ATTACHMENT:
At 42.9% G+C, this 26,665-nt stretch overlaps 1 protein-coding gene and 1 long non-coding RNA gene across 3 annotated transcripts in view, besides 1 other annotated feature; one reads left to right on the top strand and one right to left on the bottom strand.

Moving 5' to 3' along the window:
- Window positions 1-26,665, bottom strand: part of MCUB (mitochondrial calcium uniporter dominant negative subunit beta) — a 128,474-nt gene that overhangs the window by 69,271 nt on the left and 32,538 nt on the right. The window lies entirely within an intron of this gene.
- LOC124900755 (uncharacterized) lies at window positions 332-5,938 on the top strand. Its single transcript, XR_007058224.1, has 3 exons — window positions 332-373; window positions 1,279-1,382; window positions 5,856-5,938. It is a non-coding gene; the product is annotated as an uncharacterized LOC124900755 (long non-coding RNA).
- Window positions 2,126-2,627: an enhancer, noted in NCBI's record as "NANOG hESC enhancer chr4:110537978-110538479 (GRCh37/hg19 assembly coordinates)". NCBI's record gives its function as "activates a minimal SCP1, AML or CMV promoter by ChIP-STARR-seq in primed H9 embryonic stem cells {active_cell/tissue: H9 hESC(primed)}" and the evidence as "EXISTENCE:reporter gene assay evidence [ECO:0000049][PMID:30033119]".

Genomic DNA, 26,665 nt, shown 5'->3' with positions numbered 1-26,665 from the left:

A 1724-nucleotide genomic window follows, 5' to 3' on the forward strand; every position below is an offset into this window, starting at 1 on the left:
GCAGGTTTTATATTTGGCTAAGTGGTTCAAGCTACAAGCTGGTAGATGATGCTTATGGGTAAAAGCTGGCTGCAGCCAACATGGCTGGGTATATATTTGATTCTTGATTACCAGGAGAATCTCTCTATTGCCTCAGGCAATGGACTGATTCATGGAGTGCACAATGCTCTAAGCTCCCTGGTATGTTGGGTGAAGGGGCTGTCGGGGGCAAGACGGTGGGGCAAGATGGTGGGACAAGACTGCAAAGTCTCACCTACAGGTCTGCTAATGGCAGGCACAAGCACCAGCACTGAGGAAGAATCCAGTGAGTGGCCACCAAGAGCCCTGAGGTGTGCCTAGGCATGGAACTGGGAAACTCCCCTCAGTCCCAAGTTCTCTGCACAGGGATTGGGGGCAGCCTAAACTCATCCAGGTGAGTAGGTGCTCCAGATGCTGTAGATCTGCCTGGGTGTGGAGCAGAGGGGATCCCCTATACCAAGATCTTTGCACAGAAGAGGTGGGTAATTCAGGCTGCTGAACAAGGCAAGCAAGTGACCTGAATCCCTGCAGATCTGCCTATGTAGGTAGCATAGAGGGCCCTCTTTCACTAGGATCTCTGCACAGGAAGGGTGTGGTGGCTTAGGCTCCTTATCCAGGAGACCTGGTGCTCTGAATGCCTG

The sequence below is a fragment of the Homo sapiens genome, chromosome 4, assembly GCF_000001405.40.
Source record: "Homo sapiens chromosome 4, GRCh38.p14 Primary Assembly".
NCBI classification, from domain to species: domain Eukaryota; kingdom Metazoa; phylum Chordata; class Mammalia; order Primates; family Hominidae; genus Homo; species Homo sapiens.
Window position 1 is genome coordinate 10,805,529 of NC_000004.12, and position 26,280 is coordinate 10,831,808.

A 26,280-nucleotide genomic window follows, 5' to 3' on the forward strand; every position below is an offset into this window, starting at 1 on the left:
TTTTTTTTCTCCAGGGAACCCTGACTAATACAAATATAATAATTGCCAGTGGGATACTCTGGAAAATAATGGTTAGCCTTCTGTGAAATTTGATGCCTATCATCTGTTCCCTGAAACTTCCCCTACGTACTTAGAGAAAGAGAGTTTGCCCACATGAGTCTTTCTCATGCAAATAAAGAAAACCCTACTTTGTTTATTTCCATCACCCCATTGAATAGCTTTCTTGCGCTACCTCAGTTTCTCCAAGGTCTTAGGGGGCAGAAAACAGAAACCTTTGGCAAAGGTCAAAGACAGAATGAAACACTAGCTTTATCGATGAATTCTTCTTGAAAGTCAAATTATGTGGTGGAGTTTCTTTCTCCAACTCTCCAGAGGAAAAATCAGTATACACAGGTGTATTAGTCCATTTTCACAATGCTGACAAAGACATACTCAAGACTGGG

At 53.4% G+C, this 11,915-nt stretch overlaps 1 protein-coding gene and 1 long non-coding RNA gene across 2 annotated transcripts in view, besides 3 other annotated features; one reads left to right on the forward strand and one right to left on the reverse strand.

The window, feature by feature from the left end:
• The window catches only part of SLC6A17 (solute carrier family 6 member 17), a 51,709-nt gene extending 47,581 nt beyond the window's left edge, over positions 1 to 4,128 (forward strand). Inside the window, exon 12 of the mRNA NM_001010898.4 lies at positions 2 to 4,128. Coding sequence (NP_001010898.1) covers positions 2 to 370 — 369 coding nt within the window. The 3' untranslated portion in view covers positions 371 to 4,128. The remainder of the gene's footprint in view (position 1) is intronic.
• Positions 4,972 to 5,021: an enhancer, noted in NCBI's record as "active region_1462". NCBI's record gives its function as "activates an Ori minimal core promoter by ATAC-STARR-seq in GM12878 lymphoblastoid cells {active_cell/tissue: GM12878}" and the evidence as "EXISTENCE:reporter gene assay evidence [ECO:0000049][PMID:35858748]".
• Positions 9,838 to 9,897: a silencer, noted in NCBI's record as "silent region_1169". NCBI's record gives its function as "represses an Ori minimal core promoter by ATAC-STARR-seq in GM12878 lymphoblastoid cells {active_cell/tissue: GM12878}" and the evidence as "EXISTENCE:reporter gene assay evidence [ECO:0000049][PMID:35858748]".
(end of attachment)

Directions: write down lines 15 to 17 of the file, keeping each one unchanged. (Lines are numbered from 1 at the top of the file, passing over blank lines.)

At 53.4% G+C, this 11,915-nt stretch overlaps 1 protein-coding gene and 1 long non-coding RNA gene across 2 annotated transcripts in view, besides 3 other annotated features; one reads left to right on the forward strand and one right to left on the reverse strand.

The window, feature by feature from the left end:
• The window catches only part of SLC6A17 (solute carrier family 6 member 17), a 51,709-nt gene extending 47,581 nt beyond the window's left edge, over positions 1 to 4,128 (forward strand). Inside the window, exon 12 of the mRNA NM_001010898.4 lies at positions 2 to 4,128. Coding sequence (NP_001010898.1) covers positions 2 to 370 — 369 coding nt within the window. The 3' untranslated portion in view covers positions 371 to 4,128. The remainder of the gene's footprint in view (position 1) is intronic.